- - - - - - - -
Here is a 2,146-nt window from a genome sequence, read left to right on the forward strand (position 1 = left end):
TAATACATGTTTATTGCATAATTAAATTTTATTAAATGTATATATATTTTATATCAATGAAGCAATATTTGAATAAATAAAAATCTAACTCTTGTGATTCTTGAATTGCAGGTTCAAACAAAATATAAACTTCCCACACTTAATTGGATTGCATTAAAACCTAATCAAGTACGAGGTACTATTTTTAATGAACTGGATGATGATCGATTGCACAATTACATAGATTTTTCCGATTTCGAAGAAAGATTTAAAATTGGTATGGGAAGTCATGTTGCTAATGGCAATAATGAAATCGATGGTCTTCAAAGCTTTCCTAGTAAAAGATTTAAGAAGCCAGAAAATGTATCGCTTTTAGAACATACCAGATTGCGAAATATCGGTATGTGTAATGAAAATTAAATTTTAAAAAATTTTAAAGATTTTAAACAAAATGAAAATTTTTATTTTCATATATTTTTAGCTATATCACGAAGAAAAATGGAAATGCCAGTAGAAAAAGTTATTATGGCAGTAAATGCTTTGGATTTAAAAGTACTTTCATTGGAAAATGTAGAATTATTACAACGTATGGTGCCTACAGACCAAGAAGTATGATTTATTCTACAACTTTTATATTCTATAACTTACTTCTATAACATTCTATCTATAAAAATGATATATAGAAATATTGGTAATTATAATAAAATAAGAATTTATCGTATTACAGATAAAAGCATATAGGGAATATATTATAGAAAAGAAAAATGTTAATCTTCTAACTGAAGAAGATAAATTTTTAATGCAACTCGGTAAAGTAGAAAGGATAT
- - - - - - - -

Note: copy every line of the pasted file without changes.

Here is a 2,146-nt window from a genome sequence, read left to right on the forward strand (position 1 = left end):
TAATACATGTTTATTGCATAATTAAATTTTATTAAATGTATATATATTTTATATCAATGAAGCAATATTTGAATAAATAAAAATCTAACTCTTGTGATTCTTGAATTGCAGGTTCAAACAAAATATAAACTTCCCACACTTAATTGGATTGCATTAAAACCTAATCAAGTACGAGGTACTATTTTTAATGAACTGGATGATGATCGATTGCACAATTACATAGATTTTTCCGATTTCGAAGAAAGATTTAAAATTGGTATGGGAAGTCATGTTGCTAATGGCAATAATGAAATCGATGGTCTTCAAAGCTTTCCTAGTAAAAGATTTAAGAAGCCAGAAAATGTATCGCTTTTAGAACATACCAGATTGCGAAATATCGGTATGTGTAATGAAAATTAAATTTTAAAAAATTTTAAAGATTTTAAACAAAATGAAAATTTTTATTTTCATATATTTTTAGCTATATCACGAAGAAAAATGGAAATGCCAGTAGAAAAAGTTATTATGGCAGTAAATGCTTTGGATTTAAAAGTACTTTCATTGGAAAATGTAGAATTATTACAACGTATGGTGCCTACAGACCAAGAAGTATGATTTATTCTACAACTTTTATATTCTATAACTTACTTCTATAACATTCTATCTATAAAAATGATATATAGAAATATTGGTAATTATAATAAAATAAGAATTTATCGTATTACAGATAAAAGCATATAGGGAATATATTATAGAAAAGAAAAATGTTAATCTTCTAACTGAAGAAGATAAATTTTTAATGCAACTCGGTAAAGTAGAAAGGATAT